Definition of heel noun from the Oxford Advanced Learner's Dictionary

      

    heel

     noun
    noun
    BrE BrE//hiːl//
     
    ; NAmE NAmE//hiːl//
     
    Body parts
     
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    part of foot
  1. 1   [countable] the back part of the foot below the ankle See related entries: Body parts
  2. part of sock/shoe
  3. 2[countable] the part of a sock, etc. that covers the heel
  4. 3  [countable] the raised part on the bottom of a shoe, boot, etc. that makes the shoe, etc. higher at the back shoes with a low/high heel a stiletto heel The sergeant clicked his heels and walked out. compare sole
  5. -heeled
  6. 4(in adjectives) having the type of heel mentioned high-heeled shoes see also well heeled
  7. shoes
  8. 5 heels [plural] a pair of women’s shoes that have high heels She doesn't often wear heels. see also kitten heels
  9. part of hand
  10. 6 [countable] heel of your hand/palm the raised part of the inside of the hand where it joins the wrist
  11. unpleasant man
  12. 7[countable] (old-fashioned, informal) a man who is unpleasant to other people and cannot be trusted
  13. see also Achilles heel, down at heel
    Word Originnoun Old English hēla, hǣla, of Germanic origin; related to Dutch hiel.Extra examples He rocked back and forth on his heels as he laughed. He turned on his heel and marched away angrily. I took my shoes to a heel bar to have them repaired. She came up the path with two little dogs at her heels. She caught her heel and tripped on the step. She took a potato from the fire and sat back on her heels. The officer clicked his heels together and saluted. The punch rocked him back on his heels. They reached the border with the police hot on their heels.Idioms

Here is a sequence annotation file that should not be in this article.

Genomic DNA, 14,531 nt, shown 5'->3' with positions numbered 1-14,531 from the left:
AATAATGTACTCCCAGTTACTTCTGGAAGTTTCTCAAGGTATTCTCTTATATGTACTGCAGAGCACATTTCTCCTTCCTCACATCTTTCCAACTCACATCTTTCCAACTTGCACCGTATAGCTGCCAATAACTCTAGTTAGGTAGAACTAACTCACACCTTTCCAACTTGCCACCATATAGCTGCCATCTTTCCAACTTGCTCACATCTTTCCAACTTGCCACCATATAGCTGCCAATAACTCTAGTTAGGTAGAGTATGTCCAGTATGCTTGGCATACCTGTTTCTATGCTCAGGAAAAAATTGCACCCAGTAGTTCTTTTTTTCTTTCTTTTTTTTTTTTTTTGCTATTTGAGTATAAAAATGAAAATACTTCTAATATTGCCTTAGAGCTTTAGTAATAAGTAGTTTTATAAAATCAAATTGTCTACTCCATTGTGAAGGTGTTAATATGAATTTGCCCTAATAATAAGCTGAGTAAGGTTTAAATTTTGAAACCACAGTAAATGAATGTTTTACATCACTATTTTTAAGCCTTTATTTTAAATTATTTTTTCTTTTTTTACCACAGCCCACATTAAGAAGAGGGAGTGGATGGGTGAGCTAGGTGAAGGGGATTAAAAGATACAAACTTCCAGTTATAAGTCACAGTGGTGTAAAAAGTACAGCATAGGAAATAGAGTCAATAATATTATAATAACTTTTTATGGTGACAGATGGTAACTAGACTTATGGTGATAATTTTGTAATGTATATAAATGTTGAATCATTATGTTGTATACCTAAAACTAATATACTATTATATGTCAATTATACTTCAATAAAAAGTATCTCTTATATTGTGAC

at/on somebody’s heels
     
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    following closely behind somebody He fled from the stadium with the police at his heels.
      bring somebody/something to heel
       
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    1. 1to force somebody to obey you and accept discipline a non-violent means of bringing the rebels to heel
    2. 2to make a dog come close to you
    1. 1(of a person) to agree to obey somebody and accept their orders
    2. 2(of a dog) to come close to the person who has called it
    (informal) to have to wait for somebody/something to refuse to do something or to change your mind about something They dug in their heels and would not lower the price. to be deliberately slow in doing something or in making a decision
    head over heels in love
     
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    loving somebody very much He's fallen head over heels in love with his boss.
    (British English) to have nothing to do while you are waiting for somebody/something We were kicking our heels, waiting for some customers. (informal, especially North American English) to be relaxed and enjoy yourself
    (hard/hot) on somebody’s/something’s heels
     
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    very close behind somebody/something; very soon after something News of rising unemployment followed hard on the heels of falling export figures. He ran ahead, with the others hot on his heels
    to run away from somebody/something
    tread on somebody’s heels
     
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    to follow somebody closely
    to turn around suddenly so that you are facing in the opposite direction
    under the heel of somebody
     
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    (literary) completely controlled by somebody The island spent several centuries under the heel of the British Empire.
See the Oxford Advanced American Dictionary entry: heel